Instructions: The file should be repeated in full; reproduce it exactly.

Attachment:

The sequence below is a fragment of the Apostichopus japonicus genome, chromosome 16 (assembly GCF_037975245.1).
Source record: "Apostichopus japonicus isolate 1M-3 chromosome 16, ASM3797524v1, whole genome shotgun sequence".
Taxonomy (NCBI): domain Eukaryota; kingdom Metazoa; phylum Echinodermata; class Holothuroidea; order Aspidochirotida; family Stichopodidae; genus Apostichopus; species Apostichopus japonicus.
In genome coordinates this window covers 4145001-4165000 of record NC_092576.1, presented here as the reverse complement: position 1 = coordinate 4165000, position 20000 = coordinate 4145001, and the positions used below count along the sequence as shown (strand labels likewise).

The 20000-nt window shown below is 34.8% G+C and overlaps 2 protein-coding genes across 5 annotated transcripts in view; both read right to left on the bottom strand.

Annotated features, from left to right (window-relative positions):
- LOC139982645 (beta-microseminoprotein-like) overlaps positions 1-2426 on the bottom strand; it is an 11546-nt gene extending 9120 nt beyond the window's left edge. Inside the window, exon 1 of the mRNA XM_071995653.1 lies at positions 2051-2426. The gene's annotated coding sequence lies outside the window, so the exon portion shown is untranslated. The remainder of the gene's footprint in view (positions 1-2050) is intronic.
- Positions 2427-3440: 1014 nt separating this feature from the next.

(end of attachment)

The sequence below is a fragment of the Apostichopus japonicus genome, chromosome 16 (assembly GCF_037975245.1).
Source record: "Apostichopus japonicus isolate 1M-3 chromosome 16, ASM3797524v1, whole genome shotgun sequence".
Taxonomy (NCBI): domain Eukaryota; kingdom Metazoa; phylum Echinodermata; class Holothuroidea; order Aspidochirotida; family Stichopodidae; genus Apostichopus; species Apostichopus japonicus.
In genome coordinates this window covers 4145001-4165000 of record NC_092576.1, presented here as the reverse complement: position 1 = coordinate 4165000, position 20000 = coordinate 4145001, and the positions used below count along the sequence as shown (strand labels likewise).

The 20000-nt window shown below is 34.8% G+C and overlaps 2 protein-coding genes across 5 annotated transcripts in view; both read right to left on the bottom strand.

Annotated features, from left to right (window-relative positions):
- LOC139982645 (beta-microseminoprotein-like) overlaps positions 1-2426 on the bottom strand; it is an 11546-nt gene extending 9120 nt beyond the window's left edge. Inside the window, exon 1 of the mRNA XM_071995653.1 lies at positions 2051-2426. The gene's annotated coding sequence lies outside the window, so the exon portion shown is untranslated. The remainder of the gene's footprint in view (positions 1-2050) is intronic.
- Positions 2427-3440: 1014 nt separating this feature from the next.